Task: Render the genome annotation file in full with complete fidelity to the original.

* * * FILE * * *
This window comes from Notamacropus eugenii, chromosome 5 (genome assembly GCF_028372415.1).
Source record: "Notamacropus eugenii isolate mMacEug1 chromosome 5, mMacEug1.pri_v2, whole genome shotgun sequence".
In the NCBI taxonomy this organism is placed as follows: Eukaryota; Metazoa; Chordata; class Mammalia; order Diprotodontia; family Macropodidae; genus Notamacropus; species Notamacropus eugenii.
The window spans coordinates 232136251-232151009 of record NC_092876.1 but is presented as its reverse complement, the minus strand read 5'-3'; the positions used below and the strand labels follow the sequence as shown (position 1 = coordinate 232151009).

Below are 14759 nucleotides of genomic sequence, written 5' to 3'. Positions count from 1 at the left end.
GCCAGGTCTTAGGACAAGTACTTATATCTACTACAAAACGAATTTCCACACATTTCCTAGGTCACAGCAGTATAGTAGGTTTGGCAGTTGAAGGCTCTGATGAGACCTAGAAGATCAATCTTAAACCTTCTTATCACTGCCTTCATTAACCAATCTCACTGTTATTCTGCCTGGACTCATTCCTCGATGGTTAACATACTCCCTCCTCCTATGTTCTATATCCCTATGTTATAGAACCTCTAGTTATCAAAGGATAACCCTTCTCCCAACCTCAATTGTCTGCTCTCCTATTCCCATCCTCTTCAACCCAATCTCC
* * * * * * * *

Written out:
This window comes from Notamacropus eugenii, chromosome 5 (genome assembly GCF_028372415.1).
Source record: "Notamacropus eugenii isolate mMacEug1 chromosome 5, mMacEug1.pri_v2, whole genome shotgun sequence".
In the NCBI taxonomy this organism is placed as follows: Eukaryota; Metazoa; Chordata; class Mammalia; order Diprotodontia; family Macropodidae; genus Notamacropus; species Notamacropus eugenii.
The window spans coordinates 232136251-232151009 of record NC_092876.1 but is presented as its reverse complement, the minus strand read 5'-3'; the positions used below and the strand labels follow the sequence as shown (position 1 = coordinate 232151009).

Below are 14759 nucleotides of genomic sequence, written 5' to 3'. Positions count from 1 at the left end.
GCCAGGTCTTAGGACAAGTACTTATATCTACTACAAAACGAATTTCCACACATTTCCTAGGTCACAGCAGTATAGTAGGTTTGGCAGTTGAAGGCTCTGATGAGACCTAGAAGATCAATCTTAAACCTTCTTATCACTGCCTTCATTAACCAATCTCACTGTTATTCTGCCTGGACTCATTCCTCGATGGTTAACATACTCCCTCCTCCTATGTTCTATATCCCTATGTTATAGAACCTCTAGTTATCAAAGGATAACCCTTCTCCCAACCTCAATTGTCTGCTCTCCTATTCCCATCCTCTTCAACCCAATCTCC